• Without words, we wouldn’t be able to share. Laughter, for example, is a byproduct of a shared meaning. Think of the last time you recalled a fun memory that evoked positive feelings that resulted in laughter. When you share that memory, the laughter is a consequence of understanding this shared meaning – common friends in the scenario, possible embarrassments or comedy within the circumstance, a commonly shared experience – that resulted in a laugh-out-loud funny because the situation was put into verbal words and then shared among the group. Wouldn’t life be a very unfunny and lonely place without words?
  • Without words, how would we unite to achieve collective action? Try inspiring hundreds and perhaps thousands of individuals, organize them, and direct them toward a common cause without the use of words. All public figures, religious and political alike, share something in common: words were necessary to their ministry as it was through words that they communicated, inspired, and led their followers.
  • Without words, how would protest be possible? As symbol users, we have a remarkable capacity to say “no” to the status quo – a relationship we’re unhappy in, a local curfew that you believe is unfair, a proposed tax increase on your college education, or even a war you believe is unjust or unworthy of human suffering.

     To reiterate, without symbols or words, there would an endless variety of individuals but no possibility for achieving “We” or “Us.” “We” and “Us” are the unique byproducts of communication (Burke, 1966).

Ingredient #3: Mystery

     Unfortunately, complete understanding is impossible. There is always ‘noise’, ambiguity or misperceptions when individuals communicate. The good news is that this doesn’t stop us from trying to be understood or to understand others. Inherent in every conversation you have with a friend or a stranger and in every email you send to a boss or a significant other, there will always be the mystery of how they will respond, how they will interpret the symbols in your email or the messages you impart on the phone. Mystery is the feeling in the pit of your stomach that emerges every time you ask someone for a job, ask a stranger for a favor, or the first time you call someone on the phone to set up a date, because you are unsure of how they will respond or what they might say in response. This mystery – that feeling in the pit of your stomach – is the universal communication situation all of us share together.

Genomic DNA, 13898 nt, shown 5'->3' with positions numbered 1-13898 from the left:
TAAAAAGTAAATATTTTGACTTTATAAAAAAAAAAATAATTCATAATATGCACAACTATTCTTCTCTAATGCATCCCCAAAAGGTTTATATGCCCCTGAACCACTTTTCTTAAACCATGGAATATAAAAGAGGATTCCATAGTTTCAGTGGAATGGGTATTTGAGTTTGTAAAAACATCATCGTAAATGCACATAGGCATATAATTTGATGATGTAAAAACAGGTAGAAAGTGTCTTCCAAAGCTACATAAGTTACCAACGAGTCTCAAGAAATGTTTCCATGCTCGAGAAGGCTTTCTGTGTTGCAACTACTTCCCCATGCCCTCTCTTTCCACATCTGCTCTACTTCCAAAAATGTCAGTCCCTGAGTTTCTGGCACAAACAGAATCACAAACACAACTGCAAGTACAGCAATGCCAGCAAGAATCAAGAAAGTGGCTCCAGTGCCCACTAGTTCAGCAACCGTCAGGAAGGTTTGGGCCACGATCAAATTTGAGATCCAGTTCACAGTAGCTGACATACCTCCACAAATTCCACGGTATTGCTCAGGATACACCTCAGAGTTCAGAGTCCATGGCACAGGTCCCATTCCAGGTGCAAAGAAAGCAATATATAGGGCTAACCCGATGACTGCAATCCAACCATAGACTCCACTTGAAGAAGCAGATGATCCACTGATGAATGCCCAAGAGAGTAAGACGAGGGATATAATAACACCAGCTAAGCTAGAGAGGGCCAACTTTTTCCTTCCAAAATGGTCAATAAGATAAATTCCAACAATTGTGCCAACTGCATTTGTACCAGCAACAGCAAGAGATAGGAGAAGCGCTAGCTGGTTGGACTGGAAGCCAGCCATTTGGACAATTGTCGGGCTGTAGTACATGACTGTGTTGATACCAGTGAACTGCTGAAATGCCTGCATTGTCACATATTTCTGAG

Even though you can attempt to describe accurately your headache to your doctor, the doctor may still not understand your pain or frustration. Your doctor may approximate what your headache feels like, but because she is physiologically distinct from you, understanding is always proximate as it is an ongoing process that is never complete. Granted, while some people seem to understand us more than others (family, spouse, partner, friends), communication is never finished because we are always changing, situations are always evolving, and so too are our feelings, ideas, and beliefs. There are two specific factors in particular that exacerbate the mystery between people that can partly explain why your life-long friend may understand you more than a stranger you pass on a busy street might: noise.

     External noise includes conditions of the physical environment where communication occurs that affects or prevents communication with another person. An example of such conditions is talking to a friend while a loud car drives by in the background or talking to a friend on your cell phone as your phone loses reception. External noises are those elements that impede or change what can be heard, said, or understood between you and someone else.

     Internal noises, on the other hand, are physiological or psychological factors within us that inhibit or prevent us from fully understanding or communicating with others. Trying to listen to someone who is giving you directions to a job interview is difficult when you are already fifteen minutes late to an important interview. You may hear the words come out of the mouth of the person giving you directions, but you are likely to forget what they are saying because you are still angry that you left your home fifteen minutes later than you had scheduled and now may not get the job as a result of your tardiness. Likewise, concentrating on taking an exam when you have a migraine headache might inhibit your ability to recall important information and thus, diminishes your ability to communicate accurately your knowledge. Psychological noise, such as worry, fear, memories, anticipations, and expectations, always influences or affects how we interpret (what we attune to and what we ignore) and communicate.

     External and internal psychological noise, therefore, draws attention to the reality that there are always variables at play in the physical surroundings or on our minds and in our hearts when we communicate with other people. While we may give the person we are talking to eye contact, nod our heads in approval, and remain silent while they talk, our mind is never completely focused because other factors are always competing and/or interrupting our complete and undivided attention. After all, when reflecting upon the above information, we can assess that communication does not take place in a vacuum. In other words, there are a myriad of factors that affect our processes within communication.

Speech Class Noise Types

Ingredient #4: Channel(s) of Communication